Follow TV Tropes


Film / Dark Skies

Go To

Dark Skies is a 2013 horror film starring Keri Russell, Josh Hamilton, and J. K. Simmons about a typical American suburban family suddenly beset by strange occurrences: things are stacked in odd and impossible ways, crop-circle designs appear, hundreds of birds smash into the house, and one of the children reports nightly visits from a strange figure he calls "the sandman." The story is deeply psychological, with much of the dramatic tension coming from the inability of the characters to prove to the world outside the family just what is happening to them.

NB: Shares a title with a 90s TV show.

This movie contains examples of:

  • Abusive Parents: Lacy and Daniel are accused of this by one of their friends and the hospital after they find handprints and bruises on their kids' bodies. It also doesn't make it any better that Sam telling people that the 'Sandman' did this to him sounds like code for abuse.
  • Alien Abduction: The family experiences vaguely defined alien experiments.
  • Alien Invasion: Pollard claims that the aliens have already secretly invaded Earth and taken over somehow. He admits he doesn’t know why or how, and notes that the aliens’ motives are completely incomprehensible.
  • All Theories Are True: Pop-culture notions of Alien Abductions, Crop Circles and other 'supernatural' occurrences are shown to be true in the context of the story. It's then subverted in that the "alien expert" the family talks to says he's doubtful of the existence of insectoid or Lizard Folk aliens, and has to go through a quick Q&A with the parents to make sure they're not "nut jobs" pulling his leg.
  • Angry Guard Dog: Lacy adopts an especially aggressive German Shepard to serve as this late in the movie.
  • Animal Metaphor: The injured lizard in the beginning. This constitutes a bit of foreshadowing here early in the game. Lacy asks if Sammy's attempts at "nursing" it back to health is "compassion or torture," and Daniel jokingly replies, "I'll go with the latter."
  • Blue-and-Orange Morality: It's explicitly stated that understanding the aliens' motivations, reasoning, or morality is practically impossible. They simply don't think like we do.
  • Bring My Brown Pants: The younger son has a potty incident for some unapparent, but seemingly supernatural and sinister reason.
  • Cassandra Truth: No one believes the family when they say that something horrible is happening to them, especially at the end when Jesse is taken by the aliens.
  • Catapult Nightmare: The mother has one after waking from a dream where she thought that she lost control of her body and harmed herself in public. Then she learns it actually happened.
  • The Chessmaster: The aliens have a secret plan that no mere mortal human can know and play mindgames with the family. Their mindgames serve to isolate them from people from the outside who could assist them or aid in reducing the psychological tension, which at least seems to be part of their plan.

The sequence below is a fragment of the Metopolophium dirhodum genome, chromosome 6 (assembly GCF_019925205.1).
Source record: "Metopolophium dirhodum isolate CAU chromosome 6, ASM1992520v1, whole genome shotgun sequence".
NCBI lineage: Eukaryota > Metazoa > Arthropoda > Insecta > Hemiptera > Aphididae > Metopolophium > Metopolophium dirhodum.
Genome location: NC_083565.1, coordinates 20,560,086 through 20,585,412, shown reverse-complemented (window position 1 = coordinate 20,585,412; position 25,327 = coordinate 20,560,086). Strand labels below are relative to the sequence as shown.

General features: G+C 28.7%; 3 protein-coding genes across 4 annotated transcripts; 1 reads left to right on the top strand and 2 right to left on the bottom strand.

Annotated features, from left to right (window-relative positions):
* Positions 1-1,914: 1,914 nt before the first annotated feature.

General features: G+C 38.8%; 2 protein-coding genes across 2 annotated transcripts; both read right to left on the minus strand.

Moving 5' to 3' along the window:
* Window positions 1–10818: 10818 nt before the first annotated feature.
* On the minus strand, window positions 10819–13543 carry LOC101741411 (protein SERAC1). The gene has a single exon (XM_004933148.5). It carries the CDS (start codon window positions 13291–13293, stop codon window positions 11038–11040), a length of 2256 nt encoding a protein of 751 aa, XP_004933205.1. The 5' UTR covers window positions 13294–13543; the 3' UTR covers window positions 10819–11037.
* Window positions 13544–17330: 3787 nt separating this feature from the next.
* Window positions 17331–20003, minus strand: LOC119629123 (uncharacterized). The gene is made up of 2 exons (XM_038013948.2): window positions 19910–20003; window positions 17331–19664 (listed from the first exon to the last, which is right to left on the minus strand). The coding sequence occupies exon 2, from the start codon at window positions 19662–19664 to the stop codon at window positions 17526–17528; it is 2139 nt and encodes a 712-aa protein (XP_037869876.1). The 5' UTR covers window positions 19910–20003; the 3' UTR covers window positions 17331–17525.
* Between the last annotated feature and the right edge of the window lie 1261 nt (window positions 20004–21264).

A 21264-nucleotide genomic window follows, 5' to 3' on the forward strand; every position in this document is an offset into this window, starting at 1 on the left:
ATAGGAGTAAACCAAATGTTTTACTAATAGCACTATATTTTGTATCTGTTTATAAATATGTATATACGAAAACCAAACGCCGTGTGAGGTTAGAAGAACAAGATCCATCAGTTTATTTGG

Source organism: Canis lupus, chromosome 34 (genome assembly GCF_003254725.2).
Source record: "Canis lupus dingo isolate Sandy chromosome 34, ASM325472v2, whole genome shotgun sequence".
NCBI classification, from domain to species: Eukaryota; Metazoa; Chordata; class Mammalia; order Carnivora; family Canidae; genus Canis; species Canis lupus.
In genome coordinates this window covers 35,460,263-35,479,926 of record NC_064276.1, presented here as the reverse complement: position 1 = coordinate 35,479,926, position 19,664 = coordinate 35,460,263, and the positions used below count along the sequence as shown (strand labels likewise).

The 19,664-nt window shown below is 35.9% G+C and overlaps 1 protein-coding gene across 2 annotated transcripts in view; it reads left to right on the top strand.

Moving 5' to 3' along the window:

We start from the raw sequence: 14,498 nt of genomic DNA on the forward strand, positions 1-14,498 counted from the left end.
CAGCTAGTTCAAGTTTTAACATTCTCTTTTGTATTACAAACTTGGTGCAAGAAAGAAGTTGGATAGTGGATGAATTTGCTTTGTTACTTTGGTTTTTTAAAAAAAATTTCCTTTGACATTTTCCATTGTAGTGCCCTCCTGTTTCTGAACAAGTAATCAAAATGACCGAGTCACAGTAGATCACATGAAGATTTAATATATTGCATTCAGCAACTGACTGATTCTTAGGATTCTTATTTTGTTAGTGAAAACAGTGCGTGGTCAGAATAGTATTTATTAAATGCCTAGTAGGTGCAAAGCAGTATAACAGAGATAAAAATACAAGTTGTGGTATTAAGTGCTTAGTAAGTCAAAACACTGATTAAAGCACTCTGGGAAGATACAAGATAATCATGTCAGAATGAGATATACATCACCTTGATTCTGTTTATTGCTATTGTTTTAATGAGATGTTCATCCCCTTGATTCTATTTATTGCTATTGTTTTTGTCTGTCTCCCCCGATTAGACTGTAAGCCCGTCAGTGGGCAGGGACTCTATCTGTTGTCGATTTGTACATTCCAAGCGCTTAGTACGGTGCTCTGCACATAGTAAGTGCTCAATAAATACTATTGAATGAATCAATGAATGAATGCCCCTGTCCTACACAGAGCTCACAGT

• Clear Their Name: The family is suspected, at various points, of abuse and foul-play in their son's abduction.
  • Cosmic Horror Story: The world is pretty much controlled by Sufficiently Advanced Alien beings whose motivations and reasoning are beyond human comprehension. We are simply used as experiments by them and there's no way we're going to fight them off, because they already took over everything without us knowing. Their plots can be thwarted but only on the off-chance that you make yourself such an annoyance that they decide to just start the experiment again with someone less irritating. The heroes fail to do so, just as expected.
  • Creepy Child: The youngest son, Sammy, is this at times.
  • Deadpan Snarker: Edwin Pollard, the alien expert. He is played by J. K. Simmons, after all.
  • Despair Event Horizon: Pollard has crossed it, having realized he is in a Cosmic Horror Story, and decided to stop fighting the aliens and, while perfectly willing to help victims of the aliens, he does his best to live out the rest of his days as peacefully as he can.
  • Downer Ending: The protagonists fail to fight off the aliens and Jesse is taken. And because nobody believes their insane story, they are now being investigated for his disappearance and could possibly have their other son taken away. The only bright spot is the very last scene which implies that the aliens may have decided to return the elder son. The alternate ending is even worse; ending with Sam's nose massively bleeding like Daniel's earlier which implies that after taking the elder son, the aliens might still come back to take the younger son, too.
  • Eldritch Abomination: The aliens border on this, due to their many strange abilities. They can appear and disappear on a whim, manipulate people and objects at a distance, and can enter a building without any sign of forced entry (they do set off the alarms, but only when they want to). They also do not directly appear on a video camera.
  • Evil-Detecting Dog: The family buys one specifically for this purpose. It's also lampshaded and discussed. Apparently dogs react aggressively in the presence of the aliens, but cats don't for whatever reason.
  • Foreshadowing:
    • Alien contact results in sickness. The older boy was sick a lot when he was born: He was the one the aliens had first contact with.
    • The visit to the expert gives them an idea of things to come, not just what the aliens might do, but what kind of social conditions the family can expect.
  • Gaslighting: The aliens deliberately mess with the family in ways designed to make them question their sanity and isolate them from their neighbors, thus making them easy targets when the aliens finally come to collect.
  • The Greys: When talking with Pollard, he mentions them by name as the most likely culprits on what's going on with the Barretts. Indeed, both the drawings and general appearance, once they show up, follow the trope very closely.
  • Hermit Guru: While not a hermit living in a cave per se, Pollard, The Smart Guy who enlightens the parents before the Papa Wolf/Mama Bear turning point in the film, does have some things in common with Hermit Gurus in general; e.g. the crazy apartment he lives in, which the camera takes pains to show us extensively; the number of cats he has; and, most importantly, his social isolation.